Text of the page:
2. Knockdown texture: The knockdown texture technique is almost identical to the orange peel method, but with one final step. Before the drywall mud has dried and hardened, you use a drywall knife or putty knife to smooth out the orange peel peaks until you achieve a stucco-like finish.
  3. Orange peel texture: Similar to a popcorn texture, the orange peel texture uses a texture sprayer to create a consistent, bumpy finish to your orange peel wall. Mix the joint compound until you have a thin, pancake batter consistency, with the resulting bumps being somewhat smooth.
  4. Popcorn texture: Popular in 1970s-constructed living rooms and dining rooms, popcorn texturing is one of the most useful methods for covering imperfections and dampening sound between rooms or floors. The technique requires a hopper gun, air compressor, and the popcorn mixture itself, which you mix with water. If you plan to create a popcorn ceiling, be sure to cover your floors and walls because this method can get messy. The resulting look should slightly resemble an even, thin layer of cottage cheese.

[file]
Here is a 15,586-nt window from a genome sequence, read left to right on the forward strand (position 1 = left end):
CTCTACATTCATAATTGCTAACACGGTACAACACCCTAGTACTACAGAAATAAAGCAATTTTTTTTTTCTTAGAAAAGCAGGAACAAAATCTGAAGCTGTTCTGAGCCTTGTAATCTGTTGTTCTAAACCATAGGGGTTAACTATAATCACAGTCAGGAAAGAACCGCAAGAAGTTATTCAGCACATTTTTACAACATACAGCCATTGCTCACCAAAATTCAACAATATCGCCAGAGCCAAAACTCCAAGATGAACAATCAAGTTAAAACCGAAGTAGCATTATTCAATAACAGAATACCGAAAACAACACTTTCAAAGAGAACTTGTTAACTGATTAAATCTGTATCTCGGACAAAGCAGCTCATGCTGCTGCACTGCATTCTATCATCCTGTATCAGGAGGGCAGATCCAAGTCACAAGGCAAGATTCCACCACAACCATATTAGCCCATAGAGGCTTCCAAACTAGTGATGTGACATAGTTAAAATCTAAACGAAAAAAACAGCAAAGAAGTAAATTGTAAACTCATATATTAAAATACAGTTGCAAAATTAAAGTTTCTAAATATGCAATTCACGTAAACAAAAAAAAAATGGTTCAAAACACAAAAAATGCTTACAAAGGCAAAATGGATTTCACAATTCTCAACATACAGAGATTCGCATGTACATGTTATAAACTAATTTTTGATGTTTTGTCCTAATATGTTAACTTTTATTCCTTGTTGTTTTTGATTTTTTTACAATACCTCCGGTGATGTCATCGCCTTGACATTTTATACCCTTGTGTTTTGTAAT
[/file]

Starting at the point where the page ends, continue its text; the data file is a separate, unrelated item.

5. Sand swirl texture: The pattern of the sand swirl technique creates concentric overlapping swirls, similar to those resulting from a combing technique. However, the tools and materials for a sand swirl texture create a much more subtle and understated texture. Sand swirl uses a primer and a sand mixture called perlite that you apply using a paint tray and a paintbrush.